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London on committee to examine self-govt bills: Credentials of two members suspect
Tobago House of Assembly (THA) Chief Secretary, Orville London, says he does not want to be so presumptuous as to tell the Prime Minister who to appoint to a committee examining different bills on internal self-government for Tobago put out by the THA and the Attorney General. He maintains, however, the credentials of two of the three-member committee, appointed by PM Kamla Persad-Bissessar, were suspect.
London spoke on the issue yesterday at a luncheon hosted by the Trinidad Union Club at Nicholas Towers, Port-of-Spain. He also spoke on the same matter at another luncheon, hosted by the Rotary Club, the day before. Asked by the T&T Guardian who he would like to see on the committee, he said: “At least give members of the public the confidence that the members are impartial. They are so obviously biased. I am not casting aspersions on their integrity.”
London, addressing members of the Union Club, said the THA and Tobagonians were taken by surprise when the members of the committee were announced. “We would have liked committee members whose reputations are above reproach,” he added. London repeated his grouse with attorney Christlyn Moore.
The problem was that she worked “very closely” with the Attorney General, he said. As for Martin George, the other member, also an attorney, London said he was well known for his “vicious attacks” on the THA. To prove his point, London quoted from newspaper columns written by George.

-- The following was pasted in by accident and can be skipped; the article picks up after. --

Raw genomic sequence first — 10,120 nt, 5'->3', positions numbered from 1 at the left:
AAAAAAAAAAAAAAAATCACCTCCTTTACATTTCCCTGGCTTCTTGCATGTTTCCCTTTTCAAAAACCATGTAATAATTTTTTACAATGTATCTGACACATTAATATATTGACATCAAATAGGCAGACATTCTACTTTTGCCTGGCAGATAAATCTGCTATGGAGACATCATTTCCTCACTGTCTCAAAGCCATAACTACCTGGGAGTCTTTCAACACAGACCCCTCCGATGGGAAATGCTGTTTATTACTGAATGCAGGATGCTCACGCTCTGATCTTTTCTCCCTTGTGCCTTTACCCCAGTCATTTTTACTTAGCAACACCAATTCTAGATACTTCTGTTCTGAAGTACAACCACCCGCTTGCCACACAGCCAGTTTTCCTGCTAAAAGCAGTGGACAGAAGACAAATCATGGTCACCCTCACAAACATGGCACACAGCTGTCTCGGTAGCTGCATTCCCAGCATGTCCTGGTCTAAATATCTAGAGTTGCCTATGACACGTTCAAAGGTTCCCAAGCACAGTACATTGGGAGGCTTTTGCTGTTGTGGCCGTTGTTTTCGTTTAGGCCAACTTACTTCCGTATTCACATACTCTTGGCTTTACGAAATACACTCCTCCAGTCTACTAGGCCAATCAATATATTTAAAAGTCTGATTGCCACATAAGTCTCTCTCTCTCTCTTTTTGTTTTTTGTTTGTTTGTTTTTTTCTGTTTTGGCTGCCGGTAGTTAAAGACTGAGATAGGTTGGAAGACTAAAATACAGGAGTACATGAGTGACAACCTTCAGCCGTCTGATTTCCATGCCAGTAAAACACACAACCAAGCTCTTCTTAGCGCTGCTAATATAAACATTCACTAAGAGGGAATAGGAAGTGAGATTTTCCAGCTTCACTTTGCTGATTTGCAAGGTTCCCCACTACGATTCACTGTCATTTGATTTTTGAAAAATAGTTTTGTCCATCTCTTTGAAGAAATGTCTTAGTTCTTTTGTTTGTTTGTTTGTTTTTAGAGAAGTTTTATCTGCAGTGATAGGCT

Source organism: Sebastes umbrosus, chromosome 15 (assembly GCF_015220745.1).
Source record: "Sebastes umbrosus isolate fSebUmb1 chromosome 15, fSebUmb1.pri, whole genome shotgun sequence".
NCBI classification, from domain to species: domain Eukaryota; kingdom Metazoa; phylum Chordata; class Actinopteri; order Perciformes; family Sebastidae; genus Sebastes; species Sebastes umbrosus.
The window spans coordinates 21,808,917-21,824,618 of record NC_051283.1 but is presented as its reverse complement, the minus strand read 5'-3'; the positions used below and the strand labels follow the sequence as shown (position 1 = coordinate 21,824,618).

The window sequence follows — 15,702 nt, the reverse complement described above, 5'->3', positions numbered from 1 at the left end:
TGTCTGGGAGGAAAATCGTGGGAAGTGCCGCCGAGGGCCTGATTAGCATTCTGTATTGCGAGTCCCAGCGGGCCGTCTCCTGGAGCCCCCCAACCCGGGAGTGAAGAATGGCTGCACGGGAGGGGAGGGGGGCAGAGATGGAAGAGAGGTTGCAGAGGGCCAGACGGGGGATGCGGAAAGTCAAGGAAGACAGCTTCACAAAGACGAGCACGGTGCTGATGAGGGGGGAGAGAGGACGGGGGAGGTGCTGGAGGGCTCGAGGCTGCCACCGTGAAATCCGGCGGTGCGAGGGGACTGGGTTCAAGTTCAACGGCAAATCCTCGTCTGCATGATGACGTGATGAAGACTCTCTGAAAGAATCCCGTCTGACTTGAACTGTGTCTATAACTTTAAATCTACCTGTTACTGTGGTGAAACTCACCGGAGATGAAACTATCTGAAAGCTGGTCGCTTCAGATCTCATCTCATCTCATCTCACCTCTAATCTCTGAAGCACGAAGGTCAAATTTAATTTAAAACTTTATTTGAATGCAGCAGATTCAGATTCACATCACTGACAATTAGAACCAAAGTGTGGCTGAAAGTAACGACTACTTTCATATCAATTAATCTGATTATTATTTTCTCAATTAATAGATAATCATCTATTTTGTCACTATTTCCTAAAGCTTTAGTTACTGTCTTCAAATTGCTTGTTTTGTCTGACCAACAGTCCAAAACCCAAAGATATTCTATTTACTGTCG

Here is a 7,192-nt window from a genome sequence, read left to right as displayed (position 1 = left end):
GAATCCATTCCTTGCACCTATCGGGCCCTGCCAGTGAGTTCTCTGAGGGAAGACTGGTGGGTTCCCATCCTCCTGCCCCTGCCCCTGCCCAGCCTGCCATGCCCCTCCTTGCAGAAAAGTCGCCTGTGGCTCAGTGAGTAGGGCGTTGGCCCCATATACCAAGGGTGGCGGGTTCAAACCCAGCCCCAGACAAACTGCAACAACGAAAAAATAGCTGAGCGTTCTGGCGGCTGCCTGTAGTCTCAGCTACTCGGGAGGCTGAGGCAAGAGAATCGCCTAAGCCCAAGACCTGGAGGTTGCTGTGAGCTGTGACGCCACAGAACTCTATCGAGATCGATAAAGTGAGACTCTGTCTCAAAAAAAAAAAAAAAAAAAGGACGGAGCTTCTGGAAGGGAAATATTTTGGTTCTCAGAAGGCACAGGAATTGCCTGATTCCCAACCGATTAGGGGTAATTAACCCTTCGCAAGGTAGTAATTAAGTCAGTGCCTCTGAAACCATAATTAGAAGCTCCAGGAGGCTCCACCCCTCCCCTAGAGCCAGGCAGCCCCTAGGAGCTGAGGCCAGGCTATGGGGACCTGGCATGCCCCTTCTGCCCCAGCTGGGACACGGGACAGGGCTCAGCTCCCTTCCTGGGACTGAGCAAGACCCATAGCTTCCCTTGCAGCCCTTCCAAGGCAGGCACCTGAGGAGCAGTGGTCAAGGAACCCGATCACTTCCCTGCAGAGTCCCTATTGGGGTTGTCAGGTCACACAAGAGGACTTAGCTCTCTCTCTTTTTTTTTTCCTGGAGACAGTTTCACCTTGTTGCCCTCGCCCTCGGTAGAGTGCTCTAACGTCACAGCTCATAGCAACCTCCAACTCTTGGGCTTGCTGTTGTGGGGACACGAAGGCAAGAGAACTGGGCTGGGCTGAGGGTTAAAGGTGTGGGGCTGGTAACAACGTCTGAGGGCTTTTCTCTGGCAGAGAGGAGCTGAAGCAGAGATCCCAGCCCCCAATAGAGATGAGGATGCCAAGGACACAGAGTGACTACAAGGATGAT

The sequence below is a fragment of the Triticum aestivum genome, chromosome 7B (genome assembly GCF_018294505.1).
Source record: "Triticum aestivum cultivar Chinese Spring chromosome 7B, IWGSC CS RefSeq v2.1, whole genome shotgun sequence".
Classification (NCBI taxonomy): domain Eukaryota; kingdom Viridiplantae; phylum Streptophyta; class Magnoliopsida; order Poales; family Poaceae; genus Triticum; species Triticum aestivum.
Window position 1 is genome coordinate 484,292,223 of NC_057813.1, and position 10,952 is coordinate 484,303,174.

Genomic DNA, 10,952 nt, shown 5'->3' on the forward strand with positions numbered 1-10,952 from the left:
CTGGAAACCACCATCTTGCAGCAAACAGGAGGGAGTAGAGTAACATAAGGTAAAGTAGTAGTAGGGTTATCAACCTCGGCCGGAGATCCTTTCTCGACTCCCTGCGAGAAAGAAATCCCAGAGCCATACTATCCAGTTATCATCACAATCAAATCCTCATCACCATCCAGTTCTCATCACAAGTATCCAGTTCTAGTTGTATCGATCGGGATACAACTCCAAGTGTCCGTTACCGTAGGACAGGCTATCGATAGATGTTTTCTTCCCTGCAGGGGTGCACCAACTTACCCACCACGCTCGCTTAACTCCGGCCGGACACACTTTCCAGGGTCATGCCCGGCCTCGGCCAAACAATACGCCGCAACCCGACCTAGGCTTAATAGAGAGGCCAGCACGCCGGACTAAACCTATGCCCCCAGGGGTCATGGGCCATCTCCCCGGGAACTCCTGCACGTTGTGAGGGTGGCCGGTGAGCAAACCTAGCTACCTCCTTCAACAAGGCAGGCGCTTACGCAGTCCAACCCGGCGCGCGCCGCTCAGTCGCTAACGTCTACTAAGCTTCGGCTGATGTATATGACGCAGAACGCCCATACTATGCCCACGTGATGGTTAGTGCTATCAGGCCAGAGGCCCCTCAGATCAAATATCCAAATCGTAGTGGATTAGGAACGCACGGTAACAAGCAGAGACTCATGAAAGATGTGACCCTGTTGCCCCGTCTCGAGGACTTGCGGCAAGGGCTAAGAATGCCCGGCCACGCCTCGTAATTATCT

“How can you expect us to believe that individuals who made those statements can be trusted to be impartial?” he asked. His disapproval of the committee members is the latest dispute in what London described as “a kind of stand-off” between the PM and himself over internal self-government for Tobago. He spent most of his speaking time at the luncheon to repeat the history of the stand-off, starting by noting the THA and the central Government have different political cultures.
London said the existing tensions between the two institutions were no different now from the relationship the THA had with previous central governments. There had to be some consensus between the THA and the central government to achieve the goal of internal self-government for Tobago, he said.
Touching on the area of declining tourism, Tobago’s chief revenue-earner, for which the THA has been criticised, London blamed the economically-depressed global environment. Grenada, St Lucia, tourism destinations from Europe, were facing the same situation, he said. “Most of our tourists come from the UK and Germany and we have suffered as a result,” he added.
In an e-mail to the T&T Guardian yesterday, attorney Martin George, responding to London, said it was unfortunate there had been an attempt to try and turn the matter into a question of personalities on the committee and not on the issues.
He said: “Let us remain focussed on the issue of the greater good and what is important and necessary for Tobago.
He added: “Even though persons may have different perspectives and opinions, once we are all working for the ultimate good of Tobago, then let’s get on with the job and work together to achieve this objective.”
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